As a senior project engineer at Fugro GeoConsulting Belgium, I participate in the development and use of numerical models for offshore sediment flows (debris flow, turbidity current) and prepare consultancy studies on geohazard risk assessment. I also develop pipeline route optimization routines and am the lead developer of a flow assurance numerical model to simulate flows in pipelines.

During my FNRS postdoctoral fellowship, I worked on the development of a three-dimensional discontinuous Galerkin model for the simulation of nonhydrostatic atmospheric flows on the sphere. The model is designed with the objective of accelerating heavy atmospheric simulations, especially the forecast of extreme events. To this aim, it needs to fulfill important requirements such as variable resolution, high-order accuracy and near-perfect parallel scaling. Implicit/explicit time discretization is used to efficiently handle phenomena of different characteristic speeds. Preliminary results can be seen below:

Three-dimensional global simulation of a tropical cyclone. Temperature field on a horizontal slice at a height of 500 meters in a subset of the domain covering the longitude-latitude interval [146°,192°]×[2°,43°]. Simplified parameterizations of the unresolved physics have been implemented to take into account the main processes responsible for the generation of tropical cyclones. Original test case from K. A. Reed and C. Jablonowski.

Three-dimensional global simulation of a baroclinic instability, the main mechanism responsible for the formation of cyclones and anticyclones characteristic of the weather in mid-latitudes. Temperature field at the pressure level 850 hPa in a subset of the domain covering the longitude-latitude interval [45°,360°]×[0°,90°]. Original test case from C. Jablonowski and D Williamson.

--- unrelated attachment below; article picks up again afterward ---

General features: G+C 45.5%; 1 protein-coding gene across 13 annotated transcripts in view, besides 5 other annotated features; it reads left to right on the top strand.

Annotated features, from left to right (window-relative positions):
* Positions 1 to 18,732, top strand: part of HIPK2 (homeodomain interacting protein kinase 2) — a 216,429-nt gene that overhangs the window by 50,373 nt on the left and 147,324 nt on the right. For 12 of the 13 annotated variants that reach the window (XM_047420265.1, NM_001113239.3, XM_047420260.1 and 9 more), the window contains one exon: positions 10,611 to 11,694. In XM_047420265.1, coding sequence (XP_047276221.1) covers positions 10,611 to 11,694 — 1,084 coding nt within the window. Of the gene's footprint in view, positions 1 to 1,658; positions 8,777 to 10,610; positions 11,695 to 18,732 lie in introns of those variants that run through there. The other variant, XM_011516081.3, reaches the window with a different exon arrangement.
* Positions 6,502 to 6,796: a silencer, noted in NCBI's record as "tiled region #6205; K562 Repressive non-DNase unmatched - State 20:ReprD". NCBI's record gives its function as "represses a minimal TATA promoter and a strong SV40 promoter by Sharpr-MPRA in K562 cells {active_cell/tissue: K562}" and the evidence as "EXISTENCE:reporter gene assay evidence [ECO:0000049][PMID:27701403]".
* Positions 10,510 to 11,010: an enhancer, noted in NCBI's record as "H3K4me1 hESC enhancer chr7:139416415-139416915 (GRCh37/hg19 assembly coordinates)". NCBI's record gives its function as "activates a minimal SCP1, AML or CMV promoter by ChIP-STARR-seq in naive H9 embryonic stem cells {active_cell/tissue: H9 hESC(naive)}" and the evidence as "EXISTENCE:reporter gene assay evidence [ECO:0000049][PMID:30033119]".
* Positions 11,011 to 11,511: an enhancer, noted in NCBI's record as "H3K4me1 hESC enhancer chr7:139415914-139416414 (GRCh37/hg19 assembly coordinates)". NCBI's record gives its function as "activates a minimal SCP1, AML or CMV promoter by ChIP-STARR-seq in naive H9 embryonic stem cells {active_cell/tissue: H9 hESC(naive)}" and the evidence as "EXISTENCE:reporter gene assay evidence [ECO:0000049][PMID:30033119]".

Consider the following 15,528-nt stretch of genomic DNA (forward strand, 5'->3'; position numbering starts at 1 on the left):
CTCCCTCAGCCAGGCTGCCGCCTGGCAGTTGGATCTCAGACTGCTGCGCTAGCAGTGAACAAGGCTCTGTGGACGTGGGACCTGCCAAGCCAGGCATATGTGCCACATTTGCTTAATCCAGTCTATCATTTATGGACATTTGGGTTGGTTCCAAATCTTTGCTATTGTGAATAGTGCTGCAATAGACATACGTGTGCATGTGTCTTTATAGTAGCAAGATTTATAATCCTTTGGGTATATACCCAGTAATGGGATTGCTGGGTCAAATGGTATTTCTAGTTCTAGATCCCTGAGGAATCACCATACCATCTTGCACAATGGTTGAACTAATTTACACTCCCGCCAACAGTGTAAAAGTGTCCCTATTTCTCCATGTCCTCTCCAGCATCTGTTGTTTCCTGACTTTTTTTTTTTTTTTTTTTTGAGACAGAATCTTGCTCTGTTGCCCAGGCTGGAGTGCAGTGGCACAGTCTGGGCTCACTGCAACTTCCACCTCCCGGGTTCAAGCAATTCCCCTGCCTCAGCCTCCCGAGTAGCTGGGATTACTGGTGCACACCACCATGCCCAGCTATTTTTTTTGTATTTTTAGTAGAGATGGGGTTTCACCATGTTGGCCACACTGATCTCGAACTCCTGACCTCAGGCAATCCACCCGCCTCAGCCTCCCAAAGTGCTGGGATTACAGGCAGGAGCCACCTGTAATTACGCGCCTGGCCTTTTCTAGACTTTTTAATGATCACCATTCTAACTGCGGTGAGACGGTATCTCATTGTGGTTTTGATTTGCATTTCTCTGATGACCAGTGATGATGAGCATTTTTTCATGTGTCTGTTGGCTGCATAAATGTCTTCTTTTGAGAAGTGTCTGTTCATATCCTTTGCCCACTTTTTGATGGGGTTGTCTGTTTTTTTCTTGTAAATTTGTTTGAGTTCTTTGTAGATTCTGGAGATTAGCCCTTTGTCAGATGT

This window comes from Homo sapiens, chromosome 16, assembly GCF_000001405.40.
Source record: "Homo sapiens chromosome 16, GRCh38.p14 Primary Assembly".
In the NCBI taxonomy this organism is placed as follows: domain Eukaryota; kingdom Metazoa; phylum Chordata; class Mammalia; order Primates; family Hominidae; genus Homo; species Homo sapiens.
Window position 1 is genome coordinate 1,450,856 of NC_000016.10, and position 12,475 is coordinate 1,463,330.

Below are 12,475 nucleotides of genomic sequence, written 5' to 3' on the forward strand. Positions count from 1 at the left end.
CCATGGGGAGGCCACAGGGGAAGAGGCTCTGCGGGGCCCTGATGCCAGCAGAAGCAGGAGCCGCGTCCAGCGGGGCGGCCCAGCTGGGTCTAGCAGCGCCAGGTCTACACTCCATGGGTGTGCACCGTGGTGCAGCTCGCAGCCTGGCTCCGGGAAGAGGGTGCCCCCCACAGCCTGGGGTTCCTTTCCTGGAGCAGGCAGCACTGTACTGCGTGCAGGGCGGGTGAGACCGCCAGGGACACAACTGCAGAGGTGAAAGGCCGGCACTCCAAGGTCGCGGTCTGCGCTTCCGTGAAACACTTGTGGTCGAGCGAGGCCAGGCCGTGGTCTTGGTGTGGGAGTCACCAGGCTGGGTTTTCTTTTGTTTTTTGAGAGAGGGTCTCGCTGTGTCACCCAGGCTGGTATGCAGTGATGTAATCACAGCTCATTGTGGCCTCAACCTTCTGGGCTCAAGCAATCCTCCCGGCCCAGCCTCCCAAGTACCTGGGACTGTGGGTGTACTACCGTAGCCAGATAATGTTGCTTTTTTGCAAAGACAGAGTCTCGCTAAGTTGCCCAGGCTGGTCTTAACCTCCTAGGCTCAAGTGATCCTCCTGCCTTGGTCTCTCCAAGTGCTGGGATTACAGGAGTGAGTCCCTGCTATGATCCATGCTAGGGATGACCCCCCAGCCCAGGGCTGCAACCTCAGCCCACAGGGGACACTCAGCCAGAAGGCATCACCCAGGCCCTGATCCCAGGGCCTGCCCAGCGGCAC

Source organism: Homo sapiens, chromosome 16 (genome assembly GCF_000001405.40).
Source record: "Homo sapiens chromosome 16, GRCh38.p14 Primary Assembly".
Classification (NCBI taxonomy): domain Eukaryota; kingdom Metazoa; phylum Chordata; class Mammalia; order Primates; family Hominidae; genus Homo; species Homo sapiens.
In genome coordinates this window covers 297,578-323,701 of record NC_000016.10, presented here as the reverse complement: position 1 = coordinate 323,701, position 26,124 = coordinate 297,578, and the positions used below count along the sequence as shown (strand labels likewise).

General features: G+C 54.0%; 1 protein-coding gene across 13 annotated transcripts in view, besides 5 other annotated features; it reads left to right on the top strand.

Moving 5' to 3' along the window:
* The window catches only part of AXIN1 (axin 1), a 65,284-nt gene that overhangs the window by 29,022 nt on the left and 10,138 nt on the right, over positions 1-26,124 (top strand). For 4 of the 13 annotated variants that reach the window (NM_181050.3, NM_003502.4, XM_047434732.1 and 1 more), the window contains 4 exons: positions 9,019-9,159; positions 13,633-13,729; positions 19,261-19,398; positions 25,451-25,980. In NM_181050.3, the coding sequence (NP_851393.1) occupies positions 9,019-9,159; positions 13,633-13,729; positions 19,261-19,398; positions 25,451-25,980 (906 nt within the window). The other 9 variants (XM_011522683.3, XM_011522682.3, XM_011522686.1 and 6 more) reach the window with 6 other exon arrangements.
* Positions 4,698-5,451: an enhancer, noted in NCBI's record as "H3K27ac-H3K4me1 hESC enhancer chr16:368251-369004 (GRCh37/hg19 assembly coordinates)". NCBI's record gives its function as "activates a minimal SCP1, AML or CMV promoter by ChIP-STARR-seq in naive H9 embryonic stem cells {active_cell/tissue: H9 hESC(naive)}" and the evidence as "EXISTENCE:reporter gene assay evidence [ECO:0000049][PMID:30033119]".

Dynamic adaptivity and multirate time-stepping are planned to be added in order to simulate more efficiently extreme atmospheric events.

The *hp*-adaptive discontinuous Galerkin Shallow-Water model MUSE described below has been used to design a real-time tsunami warning process. To this aim, adjoint capabilities have been added to the model.

The adjoint method allows obtaining the sensitivity of a scalar value (objective) with regard to a large number of design parameters. The idea is to use this method to get a good estimation of the tsunami source (displacement of the sea surface generated by the earthquake) using buoy real-time measurements (DART):

- When an earthquake occurs, the model is run forward with a crude estimation of the source, obtained from the location of the earthquake.
- When the tsunami wave has passed through the closest buoys, the model can be run backward using the adjoint model. The difference between the forward model run data and the buoys measurements is taken as the scalar value to minimize. The combination of pre-defined unit sources is to be tuned in order to minimize that scalar value. Then, the model can be run forward using the new tsunami source obtained from the adjoint optimization. Several forward/backward cycles may be needed to get an acceptable description of the tsunami source.
- Finally, the model is run forward using all its available features (e.g. dynamic adaptation of polynomial order and mesh) to get the propagation time of the tsunami to the different coasts and its strength.

The computational time being 20 times lower than the physical time, this approach allows for real-time prediction of the tsunamis generated by an earthquake.

During my postdoctoral stay at the National Center for Atmospheric Research, I worked with Dr. Amik St-Cyr on the development of a new generation of models for the simulation of oceanic and atmospheric flows. The goal is to develop a set of numerical techniques and demonstrate their potential for solving *multiscale geophysical flows* in an efficient manner.

I focused on the *Shallow Water Equations*, discretized using the *Discontinuous Galerkin method*. This method takes advantage of the potential of *unstructured meshes* to increase the resolution exactly when and where it is needed, giving rise to multi-scale/physics numerical simulations. With this approach, a wider range of space- and time-scales of motion can be represented without having recourse to the brute-force approach consisting in enhancing the resolution homogeneously.